2.4. Survival Test
After cisplatin injection, mice were monitored every 6 h for 10 days. The results were statistically analyzed.
2.5. Assessment of Renal Dysfunctions
Blood samples were obtained at 24, 48, and 72 h after cisplatin injection. Samples were left at room temperature for 1 hour and then centrifuged for 10 min at 1000 g to obtain the serum. Renal function was assessed by measuring blood urea nitrogen (BUN) and creatinine using a FUJI DRI-CHEM 3500i instrument (Fuji Photo Film Ltd., Tokyo, Japan).
Kidney tissues were fixed in 4% paraformaldehyde (PFA) for 1 day and then embedded in paraffin, sliced into 5 μm sections and stained with hematoxylin and eosin (H&E). Three pathologists who were blinded to the experiments scored the degree of tubular injury. Renal tubular injury was assessed using a semiquantitative score in which the percentage of cortical tubules showing epithelial necrosis was assigned a score of 0, none; 1, <10%; 2, 10–25%; 3, 25–75%; or 4, >75% .
2.6. The Depletion of CD4+ CD25+ Foxp3+ Regulatory T Cells in Mice
Anti-mouse CD25 rat IgG1 (anti-CD25; clone PC61) antibodies were generated in-house from hybridomas obtained from ATCC (Manassas, VA, USA). A dose of 0.1 mg of anti-CD25 antibody was injected each day before BV and cisplatin administration. The efficacy of CD4+CD25+Foxp3+ Treg depletion was confirmed by flow cytometry analysis using PE-anti-mouse CD25 and FITC-anti-mouse CD4.
2.7. Assessment of Proinflammatory Cytokines
To examine proinflammatory cytokine levels after cisplatin administration, the TNF-α and IL-6 protein levels in the kidney were measured using an enzyme-linked immunosorbent assay (ELISA; BD Biosciences, San Jose, CA, USA). Frozen kidney tissue was homogenized in a buffer containing 10 mM HEPES, 10 mM KCl, 0.1 mM EGTA, 1 mM dithiothreitol, and 10 mM phenylmethanesulfonyl fluoride , incubated for 20 min on ice and then centrifuged at 13000 rpm (4°C) for 15 min. The supernatant was evaluated using a kidney inflammatory cytokine array. The protein concentrations in each supernatant were determined by a Protein Assay Kit (Thermo Scientific, Rockford, IL, USA). The cytokine protein levels were corrected for total amount of protein, and the results were expressed as pg/mg or ng/mg.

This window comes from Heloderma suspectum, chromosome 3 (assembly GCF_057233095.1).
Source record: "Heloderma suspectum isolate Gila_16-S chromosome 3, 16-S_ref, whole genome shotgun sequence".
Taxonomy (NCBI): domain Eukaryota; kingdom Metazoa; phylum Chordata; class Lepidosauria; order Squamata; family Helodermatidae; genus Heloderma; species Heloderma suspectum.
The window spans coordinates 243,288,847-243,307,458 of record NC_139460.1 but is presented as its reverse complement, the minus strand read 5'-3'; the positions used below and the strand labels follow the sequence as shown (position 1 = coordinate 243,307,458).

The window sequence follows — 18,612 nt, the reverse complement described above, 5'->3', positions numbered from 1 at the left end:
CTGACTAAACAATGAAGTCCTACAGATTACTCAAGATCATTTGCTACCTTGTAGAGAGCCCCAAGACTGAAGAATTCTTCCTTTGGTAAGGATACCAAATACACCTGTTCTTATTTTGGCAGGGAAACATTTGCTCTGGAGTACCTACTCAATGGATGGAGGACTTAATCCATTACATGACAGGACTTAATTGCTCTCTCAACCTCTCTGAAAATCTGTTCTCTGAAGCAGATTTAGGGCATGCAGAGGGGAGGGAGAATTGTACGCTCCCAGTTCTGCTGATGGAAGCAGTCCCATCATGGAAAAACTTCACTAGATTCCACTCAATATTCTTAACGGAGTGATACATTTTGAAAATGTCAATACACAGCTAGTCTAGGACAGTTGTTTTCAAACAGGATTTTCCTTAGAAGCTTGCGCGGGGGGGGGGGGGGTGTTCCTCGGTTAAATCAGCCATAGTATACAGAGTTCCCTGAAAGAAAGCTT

2.8. Foxp3-Positive Cells in the Kidney
We injected BV (1 mg/kg) or same volume PBS once a day for 5 days in mice before cisplatin administration. To visualize and quantify the degree of Treg migration, Zeiss LSM5 confocal microscope (Zeiss, Jena, Germany) was used with kidney samples obtained from mice that were killed at 6 hours after cisplatin injection. And then kidney was sliced into 20 μm cryosection after blood flow. The numbers of Foxp3-positive cell were counted in 10 fields per slide.
2.9. Macrophage Infiltration into the Kidney
To evaluate macrophage infiltration into the kidneys after cisplatin administration, immunohistochemical staining for macrophages was performed on paraffin-embedded kidney tissue. The slides were incubated overnight at 4°C with rat anti-mouse F4/80 antibody (dilution 1 : 50; Serotec, Oxford, UK). The primary antibody was localized using the Vectastain ABC Elite Kit (Vector Laboratories) according to the manufacturer’s instructions, followed by reaction with a 3,3′-diaminobenzidine substrate-chromogen solution (Vector Laboratories, Burlingame, CA, USA). The slides were counterstained with Harris hematoxylin. The numbers of F4/80-positive cells in each section were calculated by counting the number of positively stained cells in 5 fields per slide at a magnification of ×200.